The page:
In the family counseling Sterling VA finds through my work, the word “anxiety” comes up a lot — in fact, it’s an almost daily topic of discussion with my clients. While anxiety is not usually the issue that leads my clients to seek therapy, it often comes with them anyway. I hear about the myriad ways my clients believe that anxiety accompanies them on their journeys through life: they are anxious about problems their children are having, they are anxious about big issues or questions at work, they are anxious about the state of their relationships. Anxiety has become a therapy buzzword, used so frequently that its meaning has started to become diluted.
Anxiety is real, don’t get me wrong. One useful way to think about anxiety is as the high end of the worry spectrum. Anyone offering the family counseling Sterling VA should trust will tell you that we all worry, and when that worry gets to a level that is difficult to tolerate and causes problems in other areas of functioning, we call it anxiety. As humans, we are unique in that we have the ability to think and wonder about the future. Because we can’t know what is going to happen, we experience uncertainty. High levels of uncertainty can cross that threshold into anxiety, and I think that these challenges are exacerbated in a time and culture where we are used to having information right at our fingertips, whenever we want it. Want to know if your favorite team is winning tonight’s game? A piece of trivia about a political candidate that might bolster your side of a heated debate? Which route to work will get you there most quickly? All of this can be learned in less than a minute with a quick series of swipes on your smartphone. But the future — ah, that’s trickier. We can’t know who is going to win this year’s Presidential election, or whether our kids are going to do well on their standardized tests, or whether our relationship is going to emerge intact at the end of couples therapy. And that’s hard; that’s uncertainty.
An observation I’ve recently made in the family counseling Sterling VA residents seek with us, is that often, people will jump to a self-diagnosis of anxiety without processing the experience of uncertainty and thinking through whether that uncertainty is normal and/or expected for their situation. I certainly don’t mean to suggest that nobody is experiencing anxiety; but I do think that the experience of normative uncertainty is different from “having anxiety” the way I hear many people talking about it.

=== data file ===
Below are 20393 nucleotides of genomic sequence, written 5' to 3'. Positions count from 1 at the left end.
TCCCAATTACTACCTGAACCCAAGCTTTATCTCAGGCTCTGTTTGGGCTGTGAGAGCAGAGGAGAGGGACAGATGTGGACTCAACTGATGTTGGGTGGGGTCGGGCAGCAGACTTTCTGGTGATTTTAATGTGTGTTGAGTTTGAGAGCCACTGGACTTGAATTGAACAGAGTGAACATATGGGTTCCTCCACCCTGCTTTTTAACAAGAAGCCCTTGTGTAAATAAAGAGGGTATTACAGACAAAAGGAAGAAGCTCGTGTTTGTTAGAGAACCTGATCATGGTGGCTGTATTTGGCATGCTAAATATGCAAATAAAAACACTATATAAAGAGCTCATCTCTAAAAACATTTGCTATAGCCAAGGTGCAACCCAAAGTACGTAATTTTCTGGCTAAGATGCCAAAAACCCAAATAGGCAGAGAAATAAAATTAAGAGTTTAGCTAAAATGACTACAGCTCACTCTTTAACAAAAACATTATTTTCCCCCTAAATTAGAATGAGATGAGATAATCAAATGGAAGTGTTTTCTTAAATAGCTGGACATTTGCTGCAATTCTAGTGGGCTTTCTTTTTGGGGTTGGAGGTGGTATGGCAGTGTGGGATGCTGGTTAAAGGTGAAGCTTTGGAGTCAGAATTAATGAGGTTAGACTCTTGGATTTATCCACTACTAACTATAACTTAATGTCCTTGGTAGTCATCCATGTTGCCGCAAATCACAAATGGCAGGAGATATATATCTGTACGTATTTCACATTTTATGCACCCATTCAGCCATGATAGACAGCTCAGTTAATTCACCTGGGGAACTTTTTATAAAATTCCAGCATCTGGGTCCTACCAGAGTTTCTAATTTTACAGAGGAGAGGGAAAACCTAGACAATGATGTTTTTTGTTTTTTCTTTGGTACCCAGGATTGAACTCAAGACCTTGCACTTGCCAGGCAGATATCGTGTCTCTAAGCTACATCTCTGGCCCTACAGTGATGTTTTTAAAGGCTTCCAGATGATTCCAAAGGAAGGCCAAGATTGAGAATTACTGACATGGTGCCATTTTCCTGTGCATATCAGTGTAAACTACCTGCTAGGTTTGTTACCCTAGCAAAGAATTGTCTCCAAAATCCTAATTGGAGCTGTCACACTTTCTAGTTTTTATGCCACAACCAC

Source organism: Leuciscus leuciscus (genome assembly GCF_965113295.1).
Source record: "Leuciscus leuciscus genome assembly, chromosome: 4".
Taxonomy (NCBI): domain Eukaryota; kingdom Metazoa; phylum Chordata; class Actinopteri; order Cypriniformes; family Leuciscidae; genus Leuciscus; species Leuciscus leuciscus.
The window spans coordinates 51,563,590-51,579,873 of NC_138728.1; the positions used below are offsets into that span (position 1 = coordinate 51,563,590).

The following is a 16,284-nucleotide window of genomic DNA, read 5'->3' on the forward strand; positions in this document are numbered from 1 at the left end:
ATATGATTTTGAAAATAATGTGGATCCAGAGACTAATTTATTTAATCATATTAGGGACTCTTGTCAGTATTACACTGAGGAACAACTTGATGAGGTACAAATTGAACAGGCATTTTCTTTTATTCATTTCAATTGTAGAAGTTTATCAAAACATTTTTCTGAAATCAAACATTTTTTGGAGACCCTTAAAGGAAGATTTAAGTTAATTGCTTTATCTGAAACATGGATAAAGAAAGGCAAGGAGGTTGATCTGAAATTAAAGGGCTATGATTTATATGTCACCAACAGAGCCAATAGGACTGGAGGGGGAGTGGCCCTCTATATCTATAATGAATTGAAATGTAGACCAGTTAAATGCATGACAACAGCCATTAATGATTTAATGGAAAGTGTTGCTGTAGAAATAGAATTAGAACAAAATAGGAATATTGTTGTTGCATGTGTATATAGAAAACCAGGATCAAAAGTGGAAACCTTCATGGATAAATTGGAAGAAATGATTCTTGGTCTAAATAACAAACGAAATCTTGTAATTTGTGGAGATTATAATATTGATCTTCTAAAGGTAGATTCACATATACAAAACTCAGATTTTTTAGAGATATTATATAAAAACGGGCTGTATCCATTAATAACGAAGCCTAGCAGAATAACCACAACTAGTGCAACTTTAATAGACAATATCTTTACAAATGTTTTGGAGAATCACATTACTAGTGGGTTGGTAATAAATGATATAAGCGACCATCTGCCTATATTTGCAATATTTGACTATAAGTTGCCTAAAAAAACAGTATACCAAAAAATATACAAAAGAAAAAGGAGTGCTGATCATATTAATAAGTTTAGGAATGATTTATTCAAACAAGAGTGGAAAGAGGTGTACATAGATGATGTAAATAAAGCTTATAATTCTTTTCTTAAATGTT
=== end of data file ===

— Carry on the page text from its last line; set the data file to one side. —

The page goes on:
When we label ourselves as “anxious” or “having anxiety,” we’re allowing ourselves to believe that being uncomfortable with uncertainty is a problem, or that we shouldn’t feel that discomfort. We’re denying ourselves the space to just FEEL what we feel, to embrace uncertainty (which is a vulnerable place to be!), to accept that we can’t know everything and that we have to navigate around that in the meantime. We’ve gotten really bad at just saying, “I don’t know.” I don’t know what is going to happen. I don’t know how I will handle what comes. I don’t know how I will make meaning of the outcome of this problem. I don’t know what it will feel like to live in this reality, or that one. I just don’t know. Somehow we’ve let ourselves get caught up in the expectations that we should have all the answers. We should know. And when we don’t, we label ourselves as deficient, as ill-equipped, as “anxious.” We pathologize uncertainty.
What if, instead, we sometimes embraced it? Or at least, if we accepted that uncertainty was normal, expected, and acceptable? If we could convince ourselves to be OK with wondering what’s going to happen, at least on the things that are relatively low-stakes? How powerfully might that change our experience of ourselves — and by extension, our relationships.
Lindsey Hoskins provides, couple, family and individual therapy in downtown Bethesda, MD and Sterling, VA. Call or email today to set up an appointment or complimentary telephone consultation!